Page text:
Plymouth Plantation
In 1620, 102 settlers sailed across the Atlantic on the Mayflower, having procured a patent for settlement from the Virginia Company of London. These colonists agreed to send lumber, fish, and fur back to England for seven years before they could assume ownership of the land. Most of these settlers were Separatists from England, who wanted to separate from the Anglican Church (the Church of England). These Separatists had originally left England for the Netherlands to escape religious persecution. The voyage to the New World offered an even greater escape.
Separatists renounced the Church of England and established their own self-governing congregations. Among the Separatist groups are Pilgrims, Quakers, and Baptists. Separatists are distinct from Puritans, who originally wanted to “purify” the Anglican Church without separating from it.
In November of 1620, the Mayflower landed at Plymouth Bay, outside the bounds of the British possession of Virginia. Since they had no legal right to settle there, the leaders of the Pilgrims, as the Separatists who came to the New World were called, insisted that all males sign the Mayflower Compact, which established the colony of Plymouth Plantation as a “civil body politic” under the sovereignty of James I of England.
The Mayflower Compact is often described as America’s first example of true self-government.
The Pilgrims were unprepared for the harsh New England winter, and about half of the settlers died by March 1621. Those who survived owed their lives to the aid of some English-speaking Native Americans, who taught the Pilgrims how to grow corn. After that terrible first winter, Plymouth quickly grew and prospered. Within a few years, the colony expanded into Cape Cod and the southeastern part of modern Massachusetts.
The Massachusetts Bay Colony
During the first half of the seventeenth century, religious and political oppression in England grew worse. In 1628, the Puritans struck a deal with the English government, under which the Puritans would leave England and settle north of the Plymouth Plantation on the condition that they would have political control of their colony. The Puritans wanted their colony to be a theocracy, and emphasized religion over trade. In 1630, under the leadership of John Winthrop, who had been elected governor, about 900 Puritans traveled to Massachusetts. These Puritans eventually settled at the site of modern-day Boston. Winthrop’s colony was a community based on the Bible. He saw Massachusetts Bay as “a city upon a hill,” a beacon of religious righteousness that would shine throughout the world. As happened in most settlements, the colonists were unprepared for the first winter and almost one-third of the settlers died. But by mid-1631, the colonists had put the worst behind them and the Massachusetts Bay Colony began to thrive.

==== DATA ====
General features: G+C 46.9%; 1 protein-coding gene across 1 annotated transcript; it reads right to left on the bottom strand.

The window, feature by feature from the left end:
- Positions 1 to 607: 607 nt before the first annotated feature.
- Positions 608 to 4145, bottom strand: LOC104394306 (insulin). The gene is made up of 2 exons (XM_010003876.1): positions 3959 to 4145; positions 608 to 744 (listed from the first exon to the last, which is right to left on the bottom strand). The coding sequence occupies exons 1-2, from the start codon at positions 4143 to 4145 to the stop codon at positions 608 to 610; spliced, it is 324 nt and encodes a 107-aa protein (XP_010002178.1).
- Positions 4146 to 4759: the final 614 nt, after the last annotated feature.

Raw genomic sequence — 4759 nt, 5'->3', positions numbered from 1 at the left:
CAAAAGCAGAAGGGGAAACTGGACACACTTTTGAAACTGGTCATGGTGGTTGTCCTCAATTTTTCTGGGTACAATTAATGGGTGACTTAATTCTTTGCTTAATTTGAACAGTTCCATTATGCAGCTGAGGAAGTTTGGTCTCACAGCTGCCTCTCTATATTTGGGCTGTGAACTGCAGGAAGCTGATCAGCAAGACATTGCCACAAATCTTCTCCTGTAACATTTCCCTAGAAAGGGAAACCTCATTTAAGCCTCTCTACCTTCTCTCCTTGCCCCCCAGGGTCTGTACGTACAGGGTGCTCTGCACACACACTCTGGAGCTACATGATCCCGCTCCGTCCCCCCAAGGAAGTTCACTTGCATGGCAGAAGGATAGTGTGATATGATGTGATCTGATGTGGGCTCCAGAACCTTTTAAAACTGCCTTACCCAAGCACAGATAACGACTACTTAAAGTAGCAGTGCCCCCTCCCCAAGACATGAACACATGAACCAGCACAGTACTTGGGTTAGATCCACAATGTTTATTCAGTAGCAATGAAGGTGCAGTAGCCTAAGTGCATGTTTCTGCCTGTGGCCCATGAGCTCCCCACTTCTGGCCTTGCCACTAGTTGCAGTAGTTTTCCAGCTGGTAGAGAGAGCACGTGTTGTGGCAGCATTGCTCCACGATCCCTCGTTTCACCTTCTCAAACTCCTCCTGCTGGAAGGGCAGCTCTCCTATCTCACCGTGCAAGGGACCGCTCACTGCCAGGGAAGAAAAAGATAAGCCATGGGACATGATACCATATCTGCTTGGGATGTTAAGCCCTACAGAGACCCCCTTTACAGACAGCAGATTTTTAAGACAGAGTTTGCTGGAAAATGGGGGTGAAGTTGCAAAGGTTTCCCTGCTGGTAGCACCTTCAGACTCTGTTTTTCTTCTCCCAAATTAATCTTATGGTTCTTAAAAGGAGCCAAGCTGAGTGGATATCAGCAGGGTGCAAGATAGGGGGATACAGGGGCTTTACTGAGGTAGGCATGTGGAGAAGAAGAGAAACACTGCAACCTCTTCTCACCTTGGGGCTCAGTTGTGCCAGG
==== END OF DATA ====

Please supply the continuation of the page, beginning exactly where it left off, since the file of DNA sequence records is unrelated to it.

Government of Massachusetts Bay
The Massachusetts Bay colony was initially run by a General Court that allowed membership only to landholding Puritan men. After public outcry, all Puritan freemen, regardless of wealth or holdings, were allowed entrance. As the number of settlers increased and the General Court became too large, the settlers established a representative government, electing two representatives from each district to the General Court.
Religion and Massachusetts Bay
The Massachusetts Bay Colony operated according to a system called congregationalism, in which each independent church congregation served as the center of a community’s political and social life. Only those individuals with good standing in the church could participate in government.
Some inhabitants, however, broke with the Puritan leaders over the strong relationship between church and state. One such dissenter was Roger Williams. Unlike those in power, who believed that there must be legal separation but substantial cooperation between church and state, Williams argued that total separation was necessary. He feared that without separation the state would corrupt the church. In 1635, Williams was banished from Massachusetts. He eventually established the colony of Rhode Island in 1647, where the government renounced the Church of England and permitted religious freedom. Another dissenter was Anne Hutchinson, whose religious teachings were taken by some to be attacks on Puritan religious codes. Hutchinson found support in Henry Vane, who had become governor of the colony after Winthrop left office. But Winthrop staunchly opposed Hutchinson and succeeded in ousting Vane from office. In 1637, Hutchinson and her followers were banished; most of them settled in Rhode Island.
Some Massachusetts dissenters who went on to found new settlements in New England: Roger Williams (Providence, RI), Anne Hutchinson (Portsmouth, RI and Pelham Bay, NY).